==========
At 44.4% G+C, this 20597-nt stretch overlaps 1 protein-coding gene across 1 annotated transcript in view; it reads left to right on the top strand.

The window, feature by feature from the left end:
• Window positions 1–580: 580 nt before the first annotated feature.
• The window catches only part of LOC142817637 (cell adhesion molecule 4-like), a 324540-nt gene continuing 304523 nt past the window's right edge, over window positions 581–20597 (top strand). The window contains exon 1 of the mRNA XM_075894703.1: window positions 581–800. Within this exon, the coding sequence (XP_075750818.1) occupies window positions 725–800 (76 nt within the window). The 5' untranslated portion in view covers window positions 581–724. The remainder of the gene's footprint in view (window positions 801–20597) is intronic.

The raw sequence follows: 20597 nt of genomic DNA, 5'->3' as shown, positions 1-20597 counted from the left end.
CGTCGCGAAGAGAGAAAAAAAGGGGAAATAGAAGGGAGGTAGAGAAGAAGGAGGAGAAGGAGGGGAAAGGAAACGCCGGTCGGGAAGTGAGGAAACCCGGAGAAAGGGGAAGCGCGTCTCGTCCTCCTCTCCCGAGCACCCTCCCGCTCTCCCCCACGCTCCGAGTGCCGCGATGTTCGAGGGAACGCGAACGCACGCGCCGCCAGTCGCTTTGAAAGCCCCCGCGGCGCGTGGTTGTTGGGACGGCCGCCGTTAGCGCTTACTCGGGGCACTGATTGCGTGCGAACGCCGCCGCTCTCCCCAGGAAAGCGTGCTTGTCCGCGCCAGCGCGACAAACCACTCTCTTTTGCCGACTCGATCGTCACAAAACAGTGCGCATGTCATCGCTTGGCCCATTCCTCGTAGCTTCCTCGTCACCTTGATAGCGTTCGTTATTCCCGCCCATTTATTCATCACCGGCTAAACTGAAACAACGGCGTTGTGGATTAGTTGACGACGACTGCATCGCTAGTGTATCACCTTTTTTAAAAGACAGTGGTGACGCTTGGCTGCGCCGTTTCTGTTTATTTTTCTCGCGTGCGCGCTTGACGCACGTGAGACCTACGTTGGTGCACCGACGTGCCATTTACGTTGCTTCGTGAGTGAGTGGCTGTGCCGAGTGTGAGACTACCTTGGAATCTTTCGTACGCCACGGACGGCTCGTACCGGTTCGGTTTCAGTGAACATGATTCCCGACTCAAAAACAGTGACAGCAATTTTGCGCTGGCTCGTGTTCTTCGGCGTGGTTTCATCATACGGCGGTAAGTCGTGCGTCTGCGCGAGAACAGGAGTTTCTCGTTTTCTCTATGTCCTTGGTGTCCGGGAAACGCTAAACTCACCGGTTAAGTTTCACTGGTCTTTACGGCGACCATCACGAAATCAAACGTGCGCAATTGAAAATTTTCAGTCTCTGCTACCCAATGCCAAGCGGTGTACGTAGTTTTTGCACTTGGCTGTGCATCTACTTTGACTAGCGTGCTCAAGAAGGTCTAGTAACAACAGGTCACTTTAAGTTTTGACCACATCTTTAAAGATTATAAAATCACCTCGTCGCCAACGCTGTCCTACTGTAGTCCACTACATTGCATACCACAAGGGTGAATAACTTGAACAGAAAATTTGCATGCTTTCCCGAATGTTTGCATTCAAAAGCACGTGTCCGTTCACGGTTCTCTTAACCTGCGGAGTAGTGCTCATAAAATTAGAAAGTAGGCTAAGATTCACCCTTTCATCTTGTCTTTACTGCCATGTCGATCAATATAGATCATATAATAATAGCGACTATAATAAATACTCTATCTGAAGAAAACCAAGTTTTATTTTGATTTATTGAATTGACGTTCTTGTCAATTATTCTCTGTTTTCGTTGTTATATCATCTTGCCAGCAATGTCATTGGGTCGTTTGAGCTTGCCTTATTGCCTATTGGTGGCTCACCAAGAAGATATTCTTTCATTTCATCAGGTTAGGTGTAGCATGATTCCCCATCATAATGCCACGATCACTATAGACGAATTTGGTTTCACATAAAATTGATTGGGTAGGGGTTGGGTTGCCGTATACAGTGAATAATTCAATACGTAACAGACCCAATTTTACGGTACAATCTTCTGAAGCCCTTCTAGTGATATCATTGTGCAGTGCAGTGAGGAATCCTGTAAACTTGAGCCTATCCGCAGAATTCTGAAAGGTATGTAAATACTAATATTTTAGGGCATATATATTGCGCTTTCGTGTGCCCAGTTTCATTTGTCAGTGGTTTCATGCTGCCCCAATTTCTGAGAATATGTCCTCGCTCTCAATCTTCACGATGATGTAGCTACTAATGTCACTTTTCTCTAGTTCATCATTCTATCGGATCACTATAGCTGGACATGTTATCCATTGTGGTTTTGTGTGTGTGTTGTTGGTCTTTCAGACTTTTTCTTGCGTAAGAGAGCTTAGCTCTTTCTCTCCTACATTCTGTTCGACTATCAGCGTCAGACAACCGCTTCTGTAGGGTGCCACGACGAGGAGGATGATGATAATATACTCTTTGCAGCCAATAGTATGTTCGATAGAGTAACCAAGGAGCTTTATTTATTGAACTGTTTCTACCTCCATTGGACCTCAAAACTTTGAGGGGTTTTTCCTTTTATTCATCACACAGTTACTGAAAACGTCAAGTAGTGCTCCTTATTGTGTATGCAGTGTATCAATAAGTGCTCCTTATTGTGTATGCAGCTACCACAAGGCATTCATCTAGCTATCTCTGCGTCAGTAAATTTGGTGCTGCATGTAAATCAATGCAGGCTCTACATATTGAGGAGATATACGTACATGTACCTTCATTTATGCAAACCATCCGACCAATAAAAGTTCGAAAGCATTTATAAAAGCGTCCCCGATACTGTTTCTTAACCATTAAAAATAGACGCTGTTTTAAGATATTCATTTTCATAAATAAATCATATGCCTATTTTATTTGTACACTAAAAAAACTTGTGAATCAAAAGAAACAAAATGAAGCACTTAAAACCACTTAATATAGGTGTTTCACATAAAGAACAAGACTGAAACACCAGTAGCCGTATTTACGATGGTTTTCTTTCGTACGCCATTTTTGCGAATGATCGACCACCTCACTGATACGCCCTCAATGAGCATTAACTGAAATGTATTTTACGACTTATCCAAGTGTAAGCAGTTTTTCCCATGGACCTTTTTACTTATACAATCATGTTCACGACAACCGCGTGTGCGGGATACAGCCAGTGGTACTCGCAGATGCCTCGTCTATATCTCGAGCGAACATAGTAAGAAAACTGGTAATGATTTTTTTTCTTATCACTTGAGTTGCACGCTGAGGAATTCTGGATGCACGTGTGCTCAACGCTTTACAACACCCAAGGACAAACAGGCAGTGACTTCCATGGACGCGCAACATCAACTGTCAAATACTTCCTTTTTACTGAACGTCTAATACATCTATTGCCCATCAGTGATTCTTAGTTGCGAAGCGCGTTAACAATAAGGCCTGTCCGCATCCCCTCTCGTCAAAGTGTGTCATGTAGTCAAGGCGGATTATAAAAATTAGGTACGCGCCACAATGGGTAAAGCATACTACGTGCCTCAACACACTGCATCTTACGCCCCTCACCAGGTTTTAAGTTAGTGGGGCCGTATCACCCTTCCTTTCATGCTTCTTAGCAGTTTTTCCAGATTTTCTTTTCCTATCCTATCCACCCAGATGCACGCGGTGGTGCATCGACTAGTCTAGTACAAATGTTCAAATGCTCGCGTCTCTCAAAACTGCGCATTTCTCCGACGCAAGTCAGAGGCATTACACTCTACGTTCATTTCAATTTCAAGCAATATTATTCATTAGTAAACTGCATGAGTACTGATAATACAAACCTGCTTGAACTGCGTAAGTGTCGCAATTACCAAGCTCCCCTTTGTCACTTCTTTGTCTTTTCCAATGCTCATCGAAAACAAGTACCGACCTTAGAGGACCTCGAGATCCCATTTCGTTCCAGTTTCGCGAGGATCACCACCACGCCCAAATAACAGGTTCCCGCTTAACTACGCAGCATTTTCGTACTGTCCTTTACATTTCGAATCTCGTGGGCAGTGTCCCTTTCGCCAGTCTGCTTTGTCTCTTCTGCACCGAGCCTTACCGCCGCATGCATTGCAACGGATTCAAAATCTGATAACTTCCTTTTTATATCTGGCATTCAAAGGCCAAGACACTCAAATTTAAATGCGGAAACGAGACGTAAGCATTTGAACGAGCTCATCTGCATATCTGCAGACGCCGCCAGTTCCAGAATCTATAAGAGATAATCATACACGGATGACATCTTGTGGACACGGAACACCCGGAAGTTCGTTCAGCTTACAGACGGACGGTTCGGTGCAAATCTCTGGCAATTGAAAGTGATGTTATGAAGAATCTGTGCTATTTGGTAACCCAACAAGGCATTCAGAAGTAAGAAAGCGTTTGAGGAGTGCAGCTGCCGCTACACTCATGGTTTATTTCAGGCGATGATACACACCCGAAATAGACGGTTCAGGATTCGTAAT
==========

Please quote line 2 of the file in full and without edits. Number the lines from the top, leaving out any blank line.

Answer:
The window, feature by feature from the left end: